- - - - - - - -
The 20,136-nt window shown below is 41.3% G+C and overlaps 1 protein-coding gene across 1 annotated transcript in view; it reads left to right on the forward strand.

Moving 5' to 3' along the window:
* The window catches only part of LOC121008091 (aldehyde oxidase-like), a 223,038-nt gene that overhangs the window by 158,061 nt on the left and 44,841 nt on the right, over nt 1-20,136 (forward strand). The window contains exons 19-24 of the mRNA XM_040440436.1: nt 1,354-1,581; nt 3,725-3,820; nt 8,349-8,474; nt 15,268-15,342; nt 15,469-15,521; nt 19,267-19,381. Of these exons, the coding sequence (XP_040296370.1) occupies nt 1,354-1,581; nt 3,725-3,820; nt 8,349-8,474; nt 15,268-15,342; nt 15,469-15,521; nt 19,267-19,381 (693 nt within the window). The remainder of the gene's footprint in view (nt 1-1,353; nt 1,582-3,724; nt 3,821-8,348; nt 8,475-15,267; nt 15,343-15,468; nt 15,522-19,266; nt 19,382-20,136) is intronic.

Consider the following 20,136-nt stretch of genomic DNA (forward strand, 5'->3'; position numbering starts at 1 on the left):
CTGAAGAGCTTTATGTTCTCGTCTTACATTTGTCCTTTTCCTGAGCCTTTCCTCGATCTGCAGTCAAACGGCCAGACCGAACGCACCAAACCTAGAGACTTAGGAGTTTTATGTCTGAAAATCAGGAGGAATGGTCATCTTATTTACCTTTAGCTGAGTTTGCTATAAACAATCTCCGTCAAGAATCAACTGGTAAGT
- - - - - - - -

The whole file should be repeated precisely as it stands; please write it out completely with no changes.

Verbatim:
The 20,136-nt window shown below is 41.3% G+C and overlaps 1 protein-coding gene across 1 annotated transcript in view; it reads left to right on the forward strand.

Moving 5' to 3' along the window:
* The window catches only part of LOC121008091 (aldehyde oxidase-like), a 223,038-nt gene that overhangs the window by 158,061 nt on the left and 44,841 nt on the right, over nt 1-20,136 (forward strand). The window contains exons 19-24 of the mRNA XM_040440436.1: nt 1,354-1,581; nt 3,725-3,820; nt 8,349-8,474; nt 15,268-15,342; nt 15,469-15,521; nt 19,267-19,381. Of these exons, the coding sequence (XP_040296370.1) occupies nt 1,354-1,581; nt 3,725-3,820; nt 8,349-8,474; nt 15,268-15,342; nt 15,469-15,521; nt 19,267-19,381 (693 nt within the window). The remainder of the gene's footprint in view (nt 1-1,353; nt 1,582-3,724; nt 3,821-8,348; nt 8,475-15,267; nt 15,343-15,468; nt 15,522-19,266; nt 19,382-20,136) is intronic.

Consider the following 20,136-nt stretch of genomic DNA (forward strand, 5'->3'; position numbering starts at 1 on the left):
CTGAAGAGCTTTATGTTCTCGTCTTACATTTGTCCTTTTCCTGAGCCTTTCCTCGATCTGCAGTCAAACGGCCAGACCGAACGCACCAAACCTAGAGACTTAGGAGTTTTATGTCTGAAAATCAGGAGGAATGGTCATCTTATTTACCTTTAGCTGAGTTTGCTATAAACAATCTCCGTCAAGAATCAACTGGTAAGT